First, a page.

The fact that John Singer Sargent (1856-1925) was a Yank didn't hinder his entree into London society. At the height of his career--about 1880 to 1907--Sargent was the most sought-after portraitist in England. His natural facility with paint was right up there with masters like Rubens, Hals and Manet--as the Sargent retrospective at the National Gallery of Art in Washington, D.C. (through May 31), makes clear. (The show then travels to Boston.) Although born in Italy, the son of Philadelphians who'd moved abroad, Sargent always declared himself a true American. He returned to the United States for commissions, painting John D. Rockefeller and Isabella Stewart Gardner with the same oily meringue and flair for elongation that he lavished on the likes of the foppish Lord Dalhousie and the wincingly wasp-waisted "Madame X." Actually, "Madame X" (1884) was painted in Paris, where Sargent had studied. "X" was really Virginie Gautreau, and Sargent painted her in a low-cut gown with a thin strap slipped off her shoulder. Audiences at the official salon show gasped, so Sargent took her name off the title and repainted the strap upright. Then he left for London.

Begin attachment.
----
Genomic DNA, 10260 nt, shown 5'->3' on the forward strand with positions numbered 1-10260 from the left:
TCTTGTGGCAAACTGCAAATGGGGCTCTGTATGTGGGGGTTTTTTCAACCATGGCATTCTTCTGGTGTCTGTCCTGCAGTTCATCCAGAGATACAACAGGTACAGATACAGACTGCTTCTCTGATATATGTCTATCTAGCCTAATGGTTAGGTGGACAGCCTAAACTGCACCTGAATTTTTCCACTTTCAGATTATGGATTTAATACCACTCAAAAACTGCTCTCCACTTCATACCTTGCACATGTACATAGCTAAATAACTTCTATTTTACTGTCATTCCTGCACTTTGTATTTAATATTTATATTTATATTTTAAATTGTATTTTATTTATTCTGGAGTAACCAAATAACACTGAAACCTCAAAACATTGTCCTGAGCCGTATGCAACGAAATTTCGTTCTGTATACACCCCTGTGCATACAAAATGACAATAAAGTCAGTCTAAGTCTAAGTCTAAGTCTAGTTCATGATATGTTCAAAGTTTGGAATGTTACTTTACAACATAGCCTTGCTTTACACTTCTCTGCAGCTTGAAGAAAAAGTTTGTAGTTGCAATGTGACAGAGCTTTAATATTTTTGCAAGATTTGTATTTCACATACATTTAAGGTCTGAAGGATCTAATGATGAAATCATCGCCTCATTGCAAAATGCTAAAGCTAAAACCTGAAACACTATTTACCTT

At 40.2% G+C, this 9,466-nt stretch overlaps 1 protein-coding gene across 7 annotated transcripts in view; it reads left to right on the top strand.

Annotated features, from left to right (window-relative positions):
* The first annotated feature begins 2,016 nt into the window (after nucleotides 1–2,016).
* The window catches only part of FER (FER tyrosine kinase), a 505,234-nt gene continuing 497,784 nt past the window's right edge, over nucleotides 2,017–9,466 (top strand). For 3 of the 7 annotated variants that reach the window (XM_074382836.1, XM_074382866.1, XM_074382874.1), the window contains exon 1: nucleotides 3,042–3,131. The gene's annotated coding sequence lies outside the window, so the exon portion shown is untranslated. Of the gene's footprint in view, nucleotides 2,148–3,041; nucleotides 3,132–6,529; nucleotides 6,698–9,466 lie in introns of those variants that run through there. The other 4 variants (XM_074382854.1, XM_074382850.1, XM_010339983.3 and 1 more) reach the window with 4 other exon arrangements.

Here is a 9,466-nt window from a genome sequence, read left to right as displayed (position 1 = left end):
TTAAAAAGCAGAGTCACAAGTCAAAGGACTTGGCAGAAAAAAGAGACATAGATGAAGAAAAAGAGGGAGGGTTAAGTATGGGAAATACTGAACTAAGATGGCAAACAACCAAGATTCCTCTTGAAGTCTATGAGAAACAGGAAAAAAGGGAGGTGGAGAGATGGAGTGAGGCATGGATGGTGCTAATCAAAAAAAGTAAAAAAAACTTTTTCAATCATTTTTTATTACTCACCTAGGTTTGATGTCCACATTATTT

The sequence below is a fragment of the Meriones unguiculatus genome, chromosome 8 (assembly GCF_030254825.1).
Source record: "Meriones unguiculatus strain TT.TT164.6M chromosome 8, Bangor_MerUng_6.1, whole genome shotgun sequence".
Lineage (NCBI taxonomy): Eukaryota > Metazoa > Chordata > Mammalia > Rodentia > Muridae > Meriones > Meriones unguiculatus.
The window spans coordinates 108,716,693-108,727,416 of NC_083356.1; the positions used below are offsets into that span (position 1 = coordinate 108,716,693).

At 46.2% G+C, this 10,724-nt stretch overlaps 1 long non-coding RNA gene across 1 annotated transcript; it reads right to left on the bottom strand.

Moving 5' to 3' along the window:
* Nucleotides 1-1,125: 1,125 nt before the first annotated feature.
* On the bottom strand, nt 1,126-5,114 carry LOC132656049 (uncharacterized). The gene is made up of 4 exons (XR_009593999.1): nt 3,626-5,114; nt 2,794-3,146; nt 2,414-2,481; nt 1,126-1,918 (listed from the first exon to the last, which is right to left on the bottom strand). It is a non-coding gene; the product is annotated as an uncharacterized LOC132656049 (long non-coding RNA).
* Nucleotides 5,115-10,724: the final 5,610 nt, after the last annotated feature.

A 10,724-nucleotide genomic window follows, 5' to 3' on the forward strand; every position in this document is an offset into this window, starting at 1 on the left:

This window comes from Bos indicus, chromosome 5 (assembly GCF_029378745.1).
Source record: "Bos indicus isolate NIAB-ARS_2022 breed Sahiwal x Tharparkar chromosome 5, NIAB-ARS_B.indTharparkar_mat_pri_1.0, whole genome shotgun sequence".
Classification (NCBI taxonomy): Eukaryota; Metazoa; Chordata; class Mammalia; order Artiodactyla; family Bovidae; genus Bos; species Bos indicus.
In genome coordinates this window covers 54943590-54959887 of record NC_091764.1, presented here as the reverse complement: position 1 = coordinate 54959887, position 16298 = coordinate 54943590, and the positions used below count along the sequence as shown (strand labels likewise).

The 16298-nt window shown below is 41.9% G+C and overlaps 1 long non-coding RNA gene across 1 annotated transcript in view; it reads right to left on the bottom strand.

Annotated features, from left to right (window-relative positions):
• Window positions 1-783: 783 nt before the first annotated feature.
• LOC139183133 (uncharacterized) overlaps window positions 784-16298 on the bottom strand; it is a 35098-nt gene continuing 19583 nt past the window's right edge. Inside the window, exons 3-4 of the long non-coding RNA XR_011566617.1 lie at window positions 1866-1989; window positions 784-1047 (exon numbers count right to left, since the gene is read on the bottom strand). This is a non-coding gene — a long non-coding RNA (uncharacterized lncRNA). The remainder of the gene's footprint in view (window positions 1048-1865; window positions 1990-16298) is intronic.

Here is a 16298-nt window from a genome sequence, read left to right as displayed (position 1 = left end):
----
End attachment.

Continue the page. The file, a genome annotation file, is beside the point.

Sargent's troubles have been mostly posthumous. Critics lambaste him for being insufficiently modern; they also complain that he sucked up to wealthy idlers. But if we've learned the main lesson of modern art--it isn't what you paint, but how you paint it--this Sargent show is a tonic. It's filled with breathtaking bits of business, like the stroke that articulates a woman's hand on a fan in "Mrs. Carl Meyer and Her Children." The moves are made with the fearlessness that only inborn talent can bring. Sargent knew what he did best, worked very hard at doing it and succeeded professionally. Nothing could be more American.